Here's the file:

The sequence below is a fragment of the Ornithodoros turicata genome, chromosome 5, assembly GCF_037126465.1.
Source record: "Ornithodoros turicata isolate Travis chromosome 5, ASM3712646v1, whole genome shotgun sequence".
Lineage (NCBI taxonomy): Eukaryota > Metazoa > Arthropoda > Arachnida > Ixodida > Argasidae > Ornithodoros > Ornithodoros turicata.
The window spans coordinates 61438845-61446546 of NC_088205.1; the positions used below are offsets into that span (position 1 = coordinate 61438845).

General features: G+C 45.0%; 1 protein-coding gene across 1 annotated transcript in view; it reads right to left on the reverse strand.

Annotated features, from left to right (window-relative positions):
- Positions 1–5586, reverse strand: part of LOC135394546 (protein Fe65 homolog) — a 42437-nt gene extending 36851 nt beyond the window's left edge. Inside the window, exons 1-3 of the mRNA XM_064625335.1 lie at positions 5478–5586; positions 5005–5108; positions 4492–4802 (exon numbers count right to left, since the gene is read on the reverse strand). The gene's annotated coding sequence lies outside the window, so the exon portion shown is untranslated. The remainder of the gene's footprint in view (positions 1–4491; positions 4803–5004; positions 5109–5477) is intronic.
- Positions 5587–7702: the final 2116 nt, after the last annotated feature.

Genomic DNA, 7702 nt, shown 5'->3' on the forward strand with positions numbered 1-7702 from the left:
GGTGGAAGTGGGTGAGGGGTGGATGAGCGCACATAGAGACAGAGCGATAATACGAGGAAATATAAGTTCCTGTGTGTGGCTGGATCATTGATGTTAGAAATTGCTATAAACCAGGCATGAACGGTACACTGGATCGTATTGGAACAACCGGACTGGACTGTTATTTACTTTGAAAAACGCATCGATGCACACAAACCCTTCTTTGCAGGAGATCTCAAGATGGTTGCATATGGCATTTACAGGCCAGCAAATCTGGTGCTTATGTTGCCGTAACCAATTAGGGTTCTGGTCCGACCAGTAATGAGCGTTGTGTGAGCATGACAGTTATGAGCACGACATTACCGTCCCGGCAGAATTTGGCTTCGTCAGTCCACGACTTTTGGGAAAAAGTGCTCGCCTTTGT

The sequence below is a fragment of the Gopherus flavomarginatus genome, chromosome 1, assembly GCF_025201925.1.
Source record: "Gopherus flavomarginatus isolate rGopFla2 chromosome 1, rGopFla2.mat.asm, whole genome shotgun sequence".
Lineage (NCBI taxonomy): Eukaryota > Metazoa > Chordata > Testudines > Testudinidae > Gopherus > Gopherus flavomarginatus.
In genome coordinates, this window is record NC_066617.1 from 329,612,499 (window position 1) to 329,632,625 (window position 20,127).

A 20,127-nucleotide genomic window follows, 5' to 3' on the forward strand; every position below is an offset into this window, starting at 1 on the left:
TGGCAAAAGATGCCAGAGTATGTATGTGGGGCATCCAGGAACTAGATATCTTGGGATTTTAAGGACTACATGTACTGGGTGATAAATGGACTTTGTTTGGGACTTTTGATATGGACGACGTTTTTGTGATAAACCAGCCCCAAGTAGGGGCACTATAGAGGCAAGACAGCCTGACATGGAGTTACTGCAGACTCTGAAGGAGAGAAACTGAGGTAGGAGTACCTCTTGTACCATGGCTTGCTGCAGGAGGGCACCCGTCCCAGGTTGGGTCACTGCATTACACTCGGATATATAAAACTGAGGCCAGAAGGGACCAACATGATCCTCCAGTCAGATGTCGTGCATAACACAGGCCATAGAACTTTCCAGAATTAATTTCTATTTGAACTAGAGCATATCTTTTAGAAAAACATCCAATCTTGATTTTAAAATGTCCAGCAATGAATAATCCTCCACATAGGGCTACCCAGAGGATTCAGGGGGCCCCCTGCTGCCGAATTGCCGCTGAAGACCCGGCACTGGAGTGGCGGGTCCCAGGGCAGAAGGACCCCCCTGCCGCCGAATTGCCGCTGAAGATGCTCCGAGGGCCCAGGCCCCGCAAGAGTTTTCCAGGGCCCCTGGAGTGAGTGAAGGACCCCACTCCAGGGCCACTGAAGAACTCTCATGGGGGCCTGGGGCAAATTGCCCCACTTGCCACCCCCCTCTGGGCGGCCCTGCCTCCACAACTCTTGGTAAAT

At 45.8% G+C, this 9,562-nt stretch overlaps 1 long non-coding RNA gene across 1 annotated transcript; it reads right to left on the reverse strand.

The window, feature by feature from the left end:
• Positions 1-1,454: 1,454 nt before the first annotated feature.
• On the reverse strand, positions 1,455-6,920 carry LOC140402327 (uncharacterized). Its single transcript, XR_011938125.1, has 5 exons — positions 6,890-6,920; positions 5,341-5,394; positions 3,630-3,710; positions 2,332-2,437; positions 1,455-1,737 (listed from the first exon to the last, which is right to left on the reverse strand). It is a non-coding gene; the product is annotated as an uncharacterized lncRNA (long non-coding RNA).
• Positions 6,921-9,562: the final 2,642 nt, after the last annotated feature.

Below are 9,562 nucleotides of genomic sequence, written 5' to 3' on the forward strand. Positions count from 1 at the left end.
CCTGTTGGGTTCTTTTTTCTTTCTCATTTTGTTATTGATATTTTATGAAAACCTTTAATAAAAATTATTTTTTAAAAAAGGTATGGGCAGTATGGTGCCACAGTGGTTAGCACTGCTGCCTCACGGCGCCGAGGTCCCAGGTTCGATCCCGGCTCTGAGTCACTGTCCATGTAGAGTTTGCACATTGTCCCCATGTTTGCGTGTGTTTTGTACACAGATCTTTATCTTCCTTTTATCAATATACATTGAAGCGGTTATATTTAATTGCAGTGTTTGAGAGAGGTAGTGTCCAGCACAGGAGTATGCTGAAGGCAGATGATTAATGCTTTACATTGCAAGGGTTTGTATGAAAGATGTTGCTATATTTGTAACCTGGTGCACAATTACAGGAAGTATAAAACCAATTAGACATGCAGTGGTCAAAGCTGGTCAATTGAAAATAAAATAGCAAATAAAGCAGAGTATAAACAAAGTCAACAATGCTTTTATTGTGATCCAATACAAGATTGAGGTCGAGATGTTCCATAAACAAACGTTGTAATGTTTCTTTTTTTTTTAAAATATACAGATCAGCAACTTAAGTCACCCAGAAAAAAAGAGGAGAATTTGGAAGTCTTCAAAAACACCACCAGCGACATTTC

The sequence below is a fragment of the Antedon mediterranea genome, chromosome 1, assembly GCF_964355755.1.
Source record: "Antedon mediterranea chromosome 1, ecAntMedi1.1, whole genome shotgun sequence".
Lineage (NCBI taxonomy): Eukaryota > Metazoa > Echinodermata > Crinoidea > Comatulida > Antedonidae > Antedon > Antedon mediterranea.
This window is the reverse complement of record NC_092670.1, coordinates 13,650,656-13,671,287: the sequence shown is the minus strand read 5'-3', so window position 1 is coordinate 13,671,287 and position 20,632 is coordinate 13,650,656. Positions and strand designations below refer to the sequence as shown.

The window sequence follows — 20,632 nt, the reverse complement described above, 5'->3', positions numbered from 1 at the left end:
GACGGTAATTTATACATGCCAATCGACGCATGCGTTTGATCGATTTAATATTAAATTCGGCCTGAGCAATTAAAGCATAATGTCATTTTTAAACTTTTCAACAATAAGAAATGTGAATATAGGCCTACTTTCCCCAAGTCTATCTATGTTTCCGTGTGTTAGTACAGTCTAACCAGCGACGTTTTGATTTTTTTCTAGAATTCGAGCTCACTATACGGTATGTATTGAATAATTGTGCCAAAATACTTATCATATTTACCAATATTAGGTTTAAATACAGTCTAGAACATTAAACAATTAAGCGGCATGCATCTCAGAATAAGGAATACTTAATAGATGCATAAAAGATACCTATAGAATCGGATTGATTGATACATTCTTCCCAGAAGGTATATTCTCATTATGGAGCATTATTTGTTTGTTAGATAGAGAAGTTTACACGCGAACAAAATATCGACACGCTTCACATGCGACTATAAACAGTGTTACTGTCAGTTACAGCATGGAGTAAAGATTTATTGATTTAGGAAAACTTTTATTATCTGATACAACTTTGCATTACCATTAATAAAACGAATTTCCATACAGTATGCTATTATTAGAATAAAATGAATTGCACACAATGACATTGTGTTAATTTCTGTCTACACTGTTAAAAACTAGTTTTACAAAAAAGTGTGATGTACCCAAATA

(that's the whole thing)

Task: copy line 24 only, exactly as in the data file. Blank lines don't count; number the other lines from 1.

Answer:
The sequence below is a fragment of the Antedon mediterranea genome, chromosome 1, assembly GCF_964355755.1.